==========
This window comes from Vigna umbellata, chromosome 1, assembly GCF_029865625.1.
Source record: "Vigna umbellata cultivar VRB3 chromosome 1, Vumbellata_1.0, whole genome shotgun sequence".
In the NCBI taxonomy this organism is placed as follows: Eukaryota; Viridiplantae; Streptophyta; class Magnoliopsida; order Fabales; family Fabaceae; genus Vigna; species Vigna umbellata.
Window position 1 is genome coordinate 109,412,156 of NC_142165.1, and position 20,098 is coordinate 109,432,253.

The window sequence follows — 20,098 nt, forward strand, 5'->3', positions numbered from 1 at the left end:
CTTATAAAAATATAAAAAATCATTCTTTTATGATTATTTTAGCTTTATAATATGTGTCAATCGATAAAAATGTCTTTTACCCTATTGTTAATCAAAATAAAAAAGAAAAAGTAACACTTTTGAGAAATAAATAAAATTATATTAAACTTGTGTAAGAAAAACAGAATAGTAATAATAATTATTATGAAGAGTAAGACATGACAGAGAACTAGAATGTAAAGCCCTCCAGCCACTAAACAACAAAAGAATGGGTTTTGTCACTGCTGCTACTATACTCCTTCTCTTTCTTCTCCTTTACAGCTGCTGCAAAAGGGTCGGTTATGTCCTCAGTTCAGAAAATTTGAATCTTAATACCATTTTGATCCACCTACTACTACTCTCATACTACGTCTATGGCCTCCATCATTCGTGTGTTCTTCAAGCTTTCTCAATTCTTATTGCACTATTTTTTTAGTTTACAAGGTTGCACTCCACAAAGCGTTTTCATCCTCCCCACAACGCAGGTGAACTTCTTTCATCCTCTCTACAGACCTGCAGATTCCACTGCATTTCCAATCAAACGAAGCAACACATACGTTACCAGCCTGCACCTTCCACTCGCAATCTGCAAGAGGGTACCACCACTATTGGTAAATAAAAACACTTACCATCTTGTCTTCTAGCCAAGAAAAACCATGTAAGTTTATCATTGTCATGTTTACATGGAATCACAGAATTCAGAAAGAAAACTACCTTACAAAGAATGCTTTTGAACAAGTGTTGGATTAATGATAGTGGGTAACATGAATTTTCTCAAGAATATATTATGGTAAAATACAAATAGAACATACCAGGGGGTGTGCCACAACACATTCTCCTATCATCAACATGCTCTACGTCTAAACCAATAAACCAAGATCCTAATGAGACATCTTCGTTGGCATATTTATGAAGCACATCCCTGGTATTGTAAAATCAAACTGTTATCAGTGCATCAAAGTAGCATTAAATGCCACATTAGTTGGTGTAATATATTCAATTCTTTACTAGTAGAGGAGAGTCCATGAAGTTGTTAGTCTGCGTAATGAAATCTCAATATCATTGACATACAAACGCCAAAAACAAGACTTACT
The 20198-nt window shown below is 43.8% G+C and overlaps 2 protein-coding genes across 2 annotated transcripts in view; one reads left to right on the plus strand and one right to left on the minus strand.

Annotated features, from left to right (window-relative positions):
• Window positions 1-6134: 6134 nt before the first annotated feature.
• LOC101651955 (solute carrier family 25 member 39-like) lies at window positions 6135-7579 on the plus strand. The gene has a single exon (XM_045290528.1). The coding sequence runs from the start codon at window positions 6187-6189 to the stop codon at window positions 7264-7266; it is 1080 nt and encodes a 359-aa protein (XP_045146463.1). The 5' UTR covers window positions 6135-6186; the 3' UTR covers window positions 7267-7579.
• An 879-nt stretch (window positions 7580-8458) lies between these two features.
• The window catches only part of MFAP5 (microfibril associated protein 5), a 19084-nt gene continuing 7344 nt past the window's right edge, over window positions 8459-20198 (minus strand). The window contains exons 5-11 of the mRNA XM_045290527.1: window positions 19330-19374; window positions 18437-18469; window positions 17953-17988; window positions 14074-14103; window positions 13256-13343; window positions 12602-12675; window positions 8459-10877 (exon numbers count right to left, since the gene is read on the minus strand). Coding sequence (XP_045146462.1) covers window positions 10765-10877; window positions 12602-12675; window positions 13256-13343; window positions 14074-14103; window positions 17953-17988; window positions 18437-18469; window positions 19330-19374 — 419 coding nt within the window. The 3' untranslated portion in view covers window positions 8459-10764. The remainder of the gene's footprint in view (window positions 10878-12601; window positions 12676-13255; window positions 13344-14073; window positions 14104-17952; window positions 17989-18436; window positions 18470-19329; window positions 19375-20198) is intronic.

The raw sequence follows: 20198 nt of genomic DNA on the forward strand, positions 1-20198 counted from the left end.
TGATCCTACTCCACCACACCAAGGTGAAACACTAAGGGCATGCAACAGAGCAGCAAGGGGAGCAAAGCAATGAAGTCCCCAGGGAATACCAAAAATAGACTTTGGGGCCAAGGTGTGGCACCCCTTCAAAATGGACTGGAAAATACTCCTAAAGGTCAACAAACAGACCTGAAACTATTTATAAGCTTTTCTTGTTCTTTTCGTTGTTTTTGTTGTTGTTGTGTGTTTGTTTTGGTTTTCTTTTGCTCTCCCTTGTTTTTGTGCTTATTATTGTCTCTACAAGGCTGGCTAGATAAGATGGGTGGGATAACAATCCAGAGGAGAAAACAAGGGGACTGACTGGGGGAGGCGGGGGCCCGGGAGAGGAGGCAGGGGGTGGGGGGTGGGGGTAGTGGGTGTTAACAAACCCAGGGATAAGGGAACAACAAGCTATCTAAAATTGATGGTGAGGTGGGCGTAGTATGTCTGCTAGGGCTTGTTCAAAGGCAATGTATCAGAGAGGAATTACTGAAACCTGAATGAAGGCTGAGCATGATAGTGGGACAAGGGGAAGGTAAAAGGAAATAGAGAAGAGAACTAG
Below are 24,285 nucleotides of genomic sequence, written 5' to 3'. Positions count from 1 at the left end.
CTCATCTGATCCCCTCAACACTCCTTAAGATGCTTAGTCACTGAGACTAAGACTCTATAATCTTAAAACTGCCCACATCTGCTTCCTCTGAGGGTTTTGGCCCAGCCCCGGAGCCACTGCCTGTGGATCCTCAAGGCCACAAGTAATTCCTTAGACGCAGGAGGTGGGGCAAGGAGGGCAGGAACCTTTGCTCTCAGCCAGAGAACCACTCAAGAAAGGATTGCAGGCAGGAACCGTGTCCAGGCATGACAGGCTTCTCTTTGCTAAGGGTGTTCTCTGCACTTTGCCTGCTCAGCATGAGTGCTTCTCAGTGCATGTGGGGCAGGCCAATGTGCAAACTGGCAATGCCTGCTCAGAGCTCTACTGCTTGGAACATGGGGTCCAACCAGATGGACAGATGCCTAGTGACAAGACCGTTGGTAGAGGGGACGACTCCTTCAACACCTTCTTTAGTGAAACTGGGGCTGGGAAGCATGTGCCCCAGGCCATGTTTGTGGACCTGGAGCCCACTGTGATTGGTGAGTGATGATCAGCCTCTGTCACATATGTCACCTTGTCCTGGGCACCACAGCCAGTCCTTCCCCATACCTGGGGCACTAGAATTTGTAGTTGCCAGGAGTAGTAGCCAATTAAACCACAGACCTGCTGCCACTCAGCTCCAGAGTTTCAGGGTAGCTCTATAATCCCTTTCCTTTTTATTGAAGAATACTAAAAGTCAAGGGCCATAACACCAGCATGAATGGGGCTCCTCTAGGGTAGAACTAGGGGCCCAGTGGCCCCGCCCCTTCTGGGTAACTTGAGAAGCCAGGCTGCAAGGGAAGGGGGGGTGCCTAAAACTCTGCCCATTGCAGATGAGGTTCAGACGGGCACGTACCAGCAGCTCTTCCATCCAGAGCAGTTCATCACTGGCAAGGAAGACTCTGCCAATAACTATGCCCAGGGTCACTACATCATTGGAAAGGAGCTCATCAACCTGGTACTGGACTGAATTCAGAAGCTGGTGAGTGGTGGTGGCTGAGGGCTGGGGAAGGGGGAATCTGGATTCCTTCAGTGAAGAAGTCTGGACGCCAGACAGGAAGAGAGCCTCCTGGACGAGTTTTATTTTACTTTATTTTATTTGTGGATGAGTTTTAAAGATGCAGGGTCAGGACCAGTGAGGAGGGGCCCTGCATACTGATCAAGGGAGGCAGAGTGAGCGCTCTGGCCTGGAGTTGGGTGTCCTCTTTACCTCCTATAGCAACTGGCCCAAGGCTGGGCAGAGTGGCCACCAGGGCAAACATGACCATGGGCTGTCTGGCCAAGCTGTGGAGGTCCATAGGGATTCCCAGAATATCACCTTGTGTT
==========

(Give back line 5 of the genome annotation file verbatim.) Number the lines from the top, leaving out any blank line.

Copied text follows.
The window sequence follows — 20,098 nt, forward strand, 5'->3', positions numbered from 1 at the left end: